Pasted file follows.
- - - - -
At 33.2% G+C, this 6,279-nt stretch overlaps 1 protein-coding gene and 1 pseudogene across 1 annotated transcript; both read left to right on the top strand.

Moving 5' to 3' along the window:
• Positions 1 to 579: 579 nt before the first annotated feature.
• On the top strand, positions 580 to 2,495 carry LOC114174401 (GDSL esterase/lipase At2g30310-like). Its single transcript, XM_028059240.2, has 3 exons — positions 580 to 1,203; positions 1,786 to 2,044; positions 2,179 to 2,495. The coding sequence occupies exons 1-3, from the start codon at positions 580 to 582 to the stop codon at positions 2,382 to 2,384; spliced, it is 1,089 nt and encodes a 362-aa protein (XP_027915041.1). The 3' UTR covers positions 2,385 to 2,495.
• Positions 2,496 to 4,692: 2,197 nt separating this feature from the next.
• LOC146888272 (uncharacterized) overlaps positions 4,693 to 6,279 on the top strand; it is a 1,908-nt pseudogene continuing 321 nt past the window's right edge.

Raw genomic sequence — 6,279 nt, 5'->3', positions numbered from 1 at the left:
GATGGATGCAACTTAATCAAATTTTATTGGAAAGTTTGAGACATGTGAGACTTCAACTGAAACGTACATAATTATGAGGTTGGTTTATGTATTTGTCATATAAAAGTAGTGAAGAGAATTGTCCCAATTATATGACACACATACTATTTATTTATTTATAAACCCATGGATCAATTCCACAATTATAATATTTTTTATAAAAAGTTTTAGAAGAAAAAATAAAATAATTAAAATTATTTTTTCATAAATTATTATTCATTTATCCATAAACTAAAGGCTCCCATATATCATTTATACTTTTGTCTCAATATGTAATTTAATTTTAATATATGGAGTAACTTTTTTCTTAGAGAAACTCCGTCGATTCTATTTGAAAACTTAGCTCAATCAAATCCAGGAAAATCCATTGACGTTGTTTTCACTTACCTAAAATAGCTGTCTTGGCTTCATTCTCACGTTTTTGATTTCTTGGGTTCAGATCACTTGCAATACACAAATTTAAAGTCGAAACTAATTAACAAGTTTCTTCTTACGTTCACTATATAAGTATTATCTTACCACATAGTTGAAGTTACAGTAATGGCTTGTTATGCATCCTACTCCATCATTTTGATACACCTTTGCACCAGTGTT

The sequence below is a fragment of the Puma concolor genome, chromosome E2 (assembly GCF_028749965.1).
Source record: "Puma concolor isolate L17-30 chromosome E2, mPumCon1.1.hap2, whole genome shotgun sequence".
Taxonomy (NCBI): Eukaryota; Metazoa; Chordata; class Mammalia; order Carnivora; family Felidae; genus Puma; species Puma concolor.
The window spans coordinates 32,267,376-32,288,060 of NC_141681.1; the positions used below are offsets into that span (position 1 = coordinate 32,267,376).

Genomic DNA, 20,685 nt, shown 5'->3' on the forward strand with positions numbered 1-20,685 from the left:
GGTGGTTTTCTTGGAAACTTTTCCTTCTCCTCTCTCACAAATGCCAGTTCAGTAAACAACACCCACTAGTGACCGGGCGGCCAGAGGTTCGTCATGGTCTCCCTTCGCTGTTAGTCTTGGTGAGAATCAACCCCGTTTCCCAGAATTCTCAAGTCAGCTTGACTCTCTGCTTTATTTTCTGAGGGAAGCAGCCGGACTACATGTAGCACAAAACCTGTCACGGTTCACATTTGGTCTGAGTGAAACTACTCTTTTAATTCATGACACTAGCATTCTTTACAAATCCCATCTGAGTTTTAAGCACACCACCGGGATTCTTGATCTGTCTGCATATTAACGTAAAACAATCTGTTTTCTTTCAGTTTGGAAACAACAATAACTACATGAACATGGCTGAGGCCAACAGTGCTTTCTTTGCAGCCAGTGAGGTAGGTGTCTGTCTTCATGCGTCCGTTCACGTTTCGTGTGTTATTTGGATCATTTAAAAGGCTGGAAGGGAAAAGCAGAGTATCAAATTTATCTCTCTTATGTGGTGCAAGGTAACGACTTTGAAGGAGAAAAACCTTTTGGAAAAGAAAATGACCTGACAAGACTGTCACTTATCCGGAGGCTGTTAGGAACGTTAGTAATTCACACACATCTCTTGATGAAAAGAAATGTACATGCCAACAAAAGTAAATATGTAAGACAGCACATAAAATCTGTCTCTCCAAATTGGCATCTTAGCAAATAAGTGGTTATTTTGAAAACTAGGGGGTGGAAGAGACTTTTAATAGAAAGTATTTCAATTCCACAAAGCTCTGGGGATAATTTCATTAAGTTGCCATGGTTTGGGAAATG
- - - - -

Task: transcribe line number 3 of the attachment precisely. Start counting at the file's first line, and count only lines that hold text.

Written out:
• Positions 1 to 579: 579 nt before the first annotated feature.